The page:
The recent case involved a popular, seaside restaurant in downtown Halifax that didn’t remit CPP and EI on part of its servers’ tips. Customers sometimes leave a tip in cash, which the servers are free to keep without advising their employer. Most customers, however, choose to pay their restaurant bills using a debit, credit or gift card, and include a tip in their electronic payment. The restaurant, in turn, shares these tips with its servers in a formalized, daily procedure.
At the end of each shift, each server prints a “summary of sales” from the restaurant’s point-of-sale system. That summary shows each server’s food sales, beverage sales, cash received from patrons who paid in cash, electronic payments received and electronic tips. This info is used to prepare a “cash out sheet.”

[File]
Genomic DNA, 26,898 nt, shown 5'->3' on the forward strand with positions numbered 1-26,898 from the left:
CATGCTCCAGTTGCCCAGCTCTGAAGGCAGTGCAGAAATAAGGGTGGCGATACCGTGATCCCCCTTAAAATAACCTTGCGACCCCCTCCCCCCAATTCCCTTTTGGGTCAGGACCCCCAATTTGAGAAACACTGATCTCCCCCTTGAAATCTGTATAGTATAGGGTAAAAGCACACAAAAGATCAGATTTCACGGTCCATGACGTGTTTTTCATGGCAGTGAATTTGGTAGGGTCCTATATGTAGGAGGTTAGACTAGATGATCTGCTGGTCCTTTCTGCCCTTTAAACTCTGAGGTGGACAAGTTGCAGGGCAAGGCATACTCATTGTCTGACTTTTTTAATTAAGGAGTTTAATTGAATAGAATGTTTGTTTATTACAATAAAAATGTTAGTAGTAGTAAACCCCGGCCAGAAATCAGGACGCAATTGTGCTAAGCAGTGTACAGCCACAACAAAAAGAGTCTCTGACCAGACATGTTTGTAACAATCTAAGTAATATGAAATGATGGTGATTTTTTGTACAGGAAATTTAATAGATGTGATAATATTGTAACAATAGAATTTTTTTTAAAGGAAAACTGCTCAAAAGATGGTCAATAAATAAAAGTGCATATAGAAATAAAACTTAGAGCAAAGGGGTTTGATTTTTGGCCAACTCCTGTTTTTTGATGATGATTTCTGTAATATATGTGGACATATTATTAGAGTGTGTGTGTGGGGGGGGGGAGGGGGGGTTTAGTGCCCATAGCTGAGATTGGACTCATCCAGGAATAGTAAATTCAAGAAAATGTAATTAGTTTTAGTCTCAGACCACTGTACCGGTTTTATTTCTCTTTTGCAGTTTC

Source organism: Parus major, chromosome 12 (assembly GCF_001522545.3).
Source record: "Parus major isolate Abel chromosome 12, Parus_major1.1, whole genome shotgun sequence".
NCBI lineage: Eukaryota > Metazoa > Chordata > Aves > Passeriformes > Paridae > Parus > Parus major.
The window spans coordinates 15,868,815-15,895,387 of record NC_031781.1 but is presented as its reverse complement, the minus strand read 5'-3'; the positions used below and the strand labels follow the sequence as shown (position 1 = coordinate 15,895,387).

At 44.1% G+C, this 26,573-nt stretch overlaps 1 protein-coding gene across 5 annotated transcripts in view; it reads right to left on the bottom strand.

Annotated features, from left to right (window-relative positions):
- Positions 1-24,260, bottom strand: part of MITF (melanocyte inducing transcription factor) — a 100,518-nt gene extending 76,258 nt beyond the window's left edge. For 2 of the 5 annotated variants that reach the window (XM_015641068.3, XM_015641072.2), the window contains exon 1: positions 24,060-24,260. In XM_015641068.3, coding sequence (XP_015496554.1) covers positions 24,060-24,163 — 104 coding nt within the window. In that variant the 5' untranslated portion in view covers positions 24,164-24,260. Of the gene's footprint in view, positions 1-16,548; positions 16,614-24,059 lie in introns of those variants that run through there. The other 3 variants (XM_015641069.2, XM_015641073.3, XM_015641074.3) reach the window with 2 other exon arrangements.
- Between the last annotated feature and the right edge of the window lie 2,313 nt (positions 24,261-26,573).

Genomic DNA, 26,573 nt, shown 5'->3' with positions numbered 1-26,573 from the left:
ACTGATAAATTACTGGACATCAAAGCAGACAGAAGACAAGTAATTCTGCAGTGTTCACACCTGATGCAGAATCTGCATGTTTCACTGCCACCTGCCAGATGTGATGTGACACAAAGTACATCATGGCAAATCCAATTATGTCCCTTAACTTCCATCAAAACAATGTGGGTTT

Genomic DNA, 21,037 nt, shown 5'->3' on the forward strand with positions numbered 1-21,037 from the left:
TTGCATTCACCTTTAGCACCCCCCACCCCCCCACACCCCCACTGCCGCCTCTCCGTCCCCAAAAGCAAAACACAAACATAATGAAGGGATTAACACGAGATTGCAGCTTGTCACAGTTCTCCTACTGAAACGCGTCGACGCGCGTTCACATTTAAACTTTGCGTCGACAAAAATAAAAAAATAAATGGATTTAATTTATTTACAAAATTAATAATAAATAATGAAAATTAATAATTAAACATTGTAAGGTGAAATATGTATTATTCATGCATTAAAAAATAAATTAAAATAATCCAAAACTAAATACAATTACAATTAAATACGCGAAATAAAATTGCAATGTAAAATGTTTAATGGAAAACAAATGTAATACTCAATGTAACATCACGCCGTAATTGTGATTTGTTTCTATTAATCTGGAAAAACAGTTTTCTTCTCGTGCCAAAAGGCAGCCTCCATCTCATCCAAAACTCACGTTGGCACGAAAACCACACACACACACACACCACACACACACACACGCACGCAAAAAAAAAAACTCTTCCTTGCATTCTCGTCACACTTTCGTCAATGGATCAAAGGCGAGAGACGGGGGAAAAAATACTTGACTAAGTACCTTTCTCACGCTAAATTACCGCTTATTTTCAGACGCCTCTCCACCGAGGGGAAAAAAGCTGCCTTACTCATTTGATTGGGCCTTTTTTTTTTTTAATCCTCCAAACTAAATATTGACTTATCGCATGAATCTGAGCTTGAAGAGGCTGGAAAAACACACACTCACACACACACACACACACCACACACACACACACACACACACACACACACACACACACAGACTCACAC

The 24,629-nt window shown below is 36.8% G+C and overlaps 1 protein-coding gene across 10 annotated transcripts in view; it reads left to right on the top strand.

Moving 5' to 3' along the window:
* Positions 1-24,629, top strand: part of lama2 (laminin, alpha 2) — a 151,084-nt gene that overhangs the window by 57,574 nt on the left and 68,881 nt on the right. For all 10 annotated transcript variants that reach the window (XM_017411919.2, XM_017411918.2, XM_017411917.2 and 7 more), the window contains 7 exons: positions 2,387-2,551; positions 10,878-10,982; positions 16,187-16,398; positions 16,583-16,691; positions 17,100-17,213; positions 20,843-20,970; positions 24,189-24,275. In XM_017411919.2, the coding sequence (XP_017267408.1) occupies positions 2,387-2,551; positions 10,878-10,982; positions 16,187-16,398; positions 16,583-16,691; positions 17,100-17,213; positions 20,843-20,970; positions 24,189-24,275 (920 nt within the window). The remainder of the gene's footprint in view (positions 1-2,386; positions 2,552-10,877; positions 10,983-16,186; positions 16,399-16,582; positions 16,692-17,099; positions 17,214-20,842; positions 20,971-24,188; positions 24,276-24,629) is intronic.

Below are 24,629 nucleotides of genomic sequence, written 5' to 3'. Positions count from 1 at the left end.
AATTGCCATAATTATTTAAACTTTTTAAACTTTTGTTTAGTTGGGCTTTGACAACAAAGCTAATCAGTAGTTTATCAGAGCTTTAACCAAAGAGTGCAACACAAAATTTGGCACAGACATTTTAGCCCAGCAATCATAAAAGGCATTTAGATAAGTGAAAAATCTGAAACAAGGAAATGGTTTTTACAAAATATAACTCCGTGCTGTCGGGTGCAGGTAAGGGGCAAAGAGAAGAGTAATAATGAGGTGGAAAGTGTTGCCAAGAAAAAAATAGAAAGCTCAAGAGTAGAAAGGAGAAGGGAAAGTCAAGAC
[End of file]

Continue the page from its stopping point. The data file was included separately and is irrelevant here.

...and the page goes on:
On that sheet, the server records their electronic tips, the cash received, a kitchen staff “tip-out” (equal to one per cent of food sales), and an amount equal to two per cent of the electronic tips (the processing charge). The restaurant retains the tip-out to pass along to its kitchen staff and the processing charge to cover its credit-card fees. The net amount is the server’s “net electronic tip.”
If none of the server’s customers happened to pay their restaurant bills in cash that day, the restaurant simply transfers an amount equal to the server’s net electronic tip to the server, typically the next business day, via direct bank deposit. This is known as the “due-back.”